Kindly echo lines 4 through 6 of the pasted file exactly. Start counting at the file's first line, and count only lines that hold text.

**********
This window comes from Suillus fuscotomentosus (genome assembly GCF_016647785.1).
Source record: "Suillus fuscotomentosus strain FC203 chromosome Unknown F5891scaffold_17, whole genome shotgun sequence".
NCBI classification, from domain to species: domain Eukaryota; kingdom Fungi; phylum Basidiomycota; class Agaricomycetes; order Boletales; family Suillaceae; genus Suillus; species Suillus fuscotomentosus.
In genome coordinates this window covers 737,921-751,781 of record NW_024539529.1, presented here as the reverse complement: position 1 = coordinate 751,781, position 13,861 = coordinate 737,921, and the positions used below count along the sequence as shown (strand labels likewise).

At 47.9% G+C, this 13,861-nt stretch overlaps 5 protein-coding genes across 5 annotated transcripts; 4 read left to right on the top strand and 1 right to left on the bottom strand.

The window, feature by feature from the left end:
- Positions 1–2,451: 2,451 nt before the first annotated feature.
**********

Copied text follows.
In genome coordinates this window covers 737,921-751,781 of record NW_024539529.1, presented here as the reverse complement: position 1 = coordinate 751,781, position 13,861 = coordinate 737,921, and the positions used below count along the sequence as shown (strand labels likewise).

At 47.9% G+C, this 13,861-nt stretch overlaps 5 protein-coding genes across 5 annotated transcripts; 4 read left to right on the top strand and 1 right to left on the bottom strand.

The window, feature by feature from the left end: